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Journal Article

Work-family life courses and metabolic markers in mid-life: evidence from the British National Child Development Study

Authors

Publication date

May 2016

Summary

Background: Previous studies have found generally better health among those who combine employment and family responsibilities; however, most research excludes men, and relies on subjective measures of health and information on work and family activities from only 1 or 2 time points in the life course. This study investigated associations between work-family life course types (LCTs) and markers of metabolic risk in a British birth cohort study.
 
Methods: Multichannel sequence analysis was used to generate work-family LCTs, combining annual information on work, partnership and parenthood between 16 and 42 years for men and women in the British National Child Development Study (NCDS, followed since their birth in 1958). Associations between work-family LCTs and metabolic risk factors in mid-life (age 44–45) were tested using multivariate linear regression in multiply imputed data.
 
Results: Life courses characterised by earlier transitions into parenthood were associated with significantly increased metabolic risk, regardless of attachment to paid work or marital stability over the life course. These associations were only partially attenuated by educational qualifications, early life circumstances and adult mediators. The positive association between weak labour markets ties and metabolic risk was weaker than might be expected from previous studies. Associations between work-family LCTs and metabolic risk factors did not differ significantly by gender.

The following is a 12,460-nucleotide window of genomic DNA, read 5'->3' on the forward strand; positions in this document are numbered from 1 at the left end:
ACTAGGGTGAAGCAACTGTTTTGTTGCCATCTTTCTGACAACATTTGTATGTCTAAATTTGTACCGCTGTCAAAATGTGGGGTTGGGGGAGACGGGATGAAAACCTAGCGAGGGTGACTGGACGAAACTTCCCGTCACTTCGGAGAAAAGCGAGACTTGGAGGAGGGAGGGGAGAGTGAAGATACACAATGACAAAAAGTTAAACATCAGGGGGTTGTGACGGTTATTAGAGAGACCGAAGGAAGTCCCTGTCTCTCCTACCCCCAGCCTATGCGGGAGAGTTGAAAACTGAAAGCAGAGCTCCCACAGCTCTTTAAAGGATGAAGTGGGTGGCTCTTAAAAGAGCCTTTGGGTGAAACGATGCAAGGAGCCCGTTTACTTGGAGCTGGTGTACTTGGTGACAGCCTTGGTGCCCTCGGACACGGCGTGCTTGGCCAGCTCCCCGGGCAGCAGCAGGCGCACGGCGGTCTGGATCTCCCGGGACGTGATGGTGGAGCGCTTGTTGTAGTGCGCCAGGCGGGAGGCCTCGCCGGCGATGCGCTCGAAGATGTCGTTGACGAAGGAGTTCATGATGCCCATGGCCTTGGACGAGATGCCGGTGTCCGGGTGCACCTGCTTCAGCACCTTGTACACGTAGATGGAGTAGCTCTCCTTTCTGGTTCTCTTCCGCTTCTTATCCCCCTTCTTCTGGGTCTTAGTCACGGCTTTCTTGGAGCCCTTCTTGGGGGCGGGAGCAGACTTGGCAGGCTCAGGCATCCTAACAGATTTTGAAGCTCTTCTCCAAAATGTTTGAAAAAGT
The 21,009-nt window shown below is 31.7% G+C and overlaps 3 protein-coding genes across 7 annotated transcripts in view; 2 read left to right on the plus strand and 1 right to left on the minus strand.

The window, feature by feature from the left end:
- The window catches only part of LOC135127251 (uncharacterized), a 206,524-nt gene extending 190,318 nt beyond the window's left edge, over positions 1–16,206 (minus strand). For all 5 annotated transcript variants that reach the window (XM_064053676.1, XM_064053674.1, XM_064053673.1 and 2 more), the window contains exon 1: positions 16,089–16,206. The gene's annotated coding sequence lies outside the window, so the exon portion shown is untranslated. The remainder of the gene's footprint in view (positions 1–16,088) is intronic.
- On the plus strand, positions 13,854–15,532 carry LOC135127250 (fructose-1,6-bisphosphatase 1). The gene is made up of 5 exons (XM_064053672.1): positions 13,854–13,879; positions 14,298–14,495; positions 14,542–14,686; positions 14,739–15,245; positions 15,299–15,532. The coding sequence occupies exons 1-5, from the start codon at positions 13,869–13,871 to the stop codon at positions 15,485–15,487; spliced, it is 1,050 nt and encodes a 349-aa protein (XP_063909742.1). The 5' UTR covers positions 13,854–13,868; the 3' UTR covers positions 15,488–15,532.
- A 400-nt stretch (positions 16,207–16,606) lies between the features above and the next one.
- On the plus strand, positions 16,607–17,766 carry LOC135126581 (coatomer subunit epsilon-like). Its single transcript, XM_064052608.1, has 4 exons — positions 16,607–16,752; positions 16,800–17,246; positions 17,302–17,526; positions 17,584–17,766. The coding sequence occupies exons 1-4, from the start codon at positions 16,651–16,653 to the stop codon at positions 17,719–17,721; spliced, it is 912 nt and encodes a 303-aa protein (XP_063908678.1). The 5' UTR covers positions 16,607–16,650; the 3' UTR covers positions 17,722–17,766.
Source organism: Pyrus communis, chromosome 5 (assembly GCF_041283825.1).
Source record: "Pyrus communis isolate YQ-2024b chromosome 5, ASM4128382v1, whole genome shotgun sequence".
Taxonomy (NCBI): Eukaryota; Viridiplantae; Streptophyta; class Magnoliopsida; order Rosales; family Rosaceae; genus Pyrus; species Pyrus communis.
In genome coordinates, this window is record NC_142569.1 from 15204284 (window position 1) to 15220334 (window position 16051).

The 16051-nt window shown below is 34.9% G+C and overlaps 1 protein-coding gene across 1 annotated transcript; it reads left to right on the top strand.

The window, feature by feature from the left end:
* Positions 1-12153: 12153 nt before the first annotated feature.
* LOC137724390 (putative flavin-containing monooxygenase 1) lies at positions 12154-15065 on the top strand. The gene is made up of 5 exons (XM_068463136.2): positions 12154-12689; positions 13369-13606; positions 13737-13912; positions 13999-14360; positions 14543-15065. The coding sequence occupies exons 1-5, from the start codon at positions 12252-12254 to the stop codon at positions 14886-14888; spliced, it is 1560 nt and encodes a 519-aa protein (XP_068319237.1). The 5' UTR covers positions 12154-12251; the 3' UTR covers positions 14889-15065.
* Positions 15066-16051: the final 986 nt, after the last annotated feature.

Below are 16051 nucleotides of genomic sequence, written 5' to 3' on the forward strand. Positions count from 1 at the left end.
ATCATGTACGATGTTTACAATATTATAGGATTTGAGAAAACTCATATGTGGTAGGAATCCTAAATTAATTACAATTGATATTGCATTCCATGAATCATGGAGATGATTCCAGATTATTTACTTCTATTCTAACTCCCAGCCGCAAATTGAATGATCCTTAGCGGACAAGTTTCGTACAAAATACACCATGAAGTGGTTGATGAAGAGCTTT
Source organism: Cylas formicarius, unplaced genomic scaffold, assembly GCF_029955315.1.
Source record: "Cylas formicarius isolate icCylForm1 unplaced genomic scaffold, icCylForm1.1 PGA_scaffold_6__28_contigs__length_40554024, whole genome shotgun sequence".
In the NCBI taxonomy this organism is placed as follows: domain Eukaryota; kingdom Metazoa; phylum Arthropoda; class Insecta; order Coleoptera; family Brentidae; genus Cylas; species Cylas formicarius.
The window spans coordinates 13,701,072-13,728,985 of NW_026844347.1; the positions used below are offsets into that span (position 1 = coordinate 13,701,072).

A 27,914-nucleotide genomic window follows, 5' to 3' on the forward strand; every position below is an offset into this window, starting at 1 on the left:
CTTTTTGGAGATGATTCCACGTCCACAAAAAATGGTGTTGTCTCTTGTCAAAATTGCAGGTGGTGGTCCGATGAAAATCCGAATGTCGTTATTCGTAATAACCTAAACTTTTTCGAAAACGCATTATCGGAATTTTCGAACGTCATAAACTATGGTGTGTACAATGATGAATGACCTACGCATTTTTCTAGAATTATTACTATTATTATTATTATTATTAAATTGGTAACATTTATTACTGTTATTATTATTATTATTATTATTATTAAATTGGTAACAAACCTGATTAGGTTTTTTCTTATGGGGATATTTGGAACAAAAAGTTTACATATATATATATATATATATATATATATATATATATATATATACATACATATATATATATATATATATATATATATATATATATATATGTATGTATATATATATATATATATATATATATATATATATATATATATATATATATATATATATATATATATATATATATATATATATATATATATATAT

Conclusions: Earlier transitions to parenthood are linked to metabolic risk in mid-life.

Published in

Journal of Epidemiology and Community Health

Volume and page numbers

70 , 481 -487

DOI

http://dx.doi.org/10.1136/jech-2015-206036

ISSN

16

Subjects

Medicine, Childbearing: Fertility, Health, Life Course Analysis, and Biology

Notes

Open Access article; This is an Open Access article distributed in accordance with the terms of the Creative Commons Attribution (CC BY 4.0) license, which permits others to distribute, remix, adapt and build upon this work, for commercial use, provided the original work is properly cited. See: http://creativecommons.org/licenses/by/4.0/

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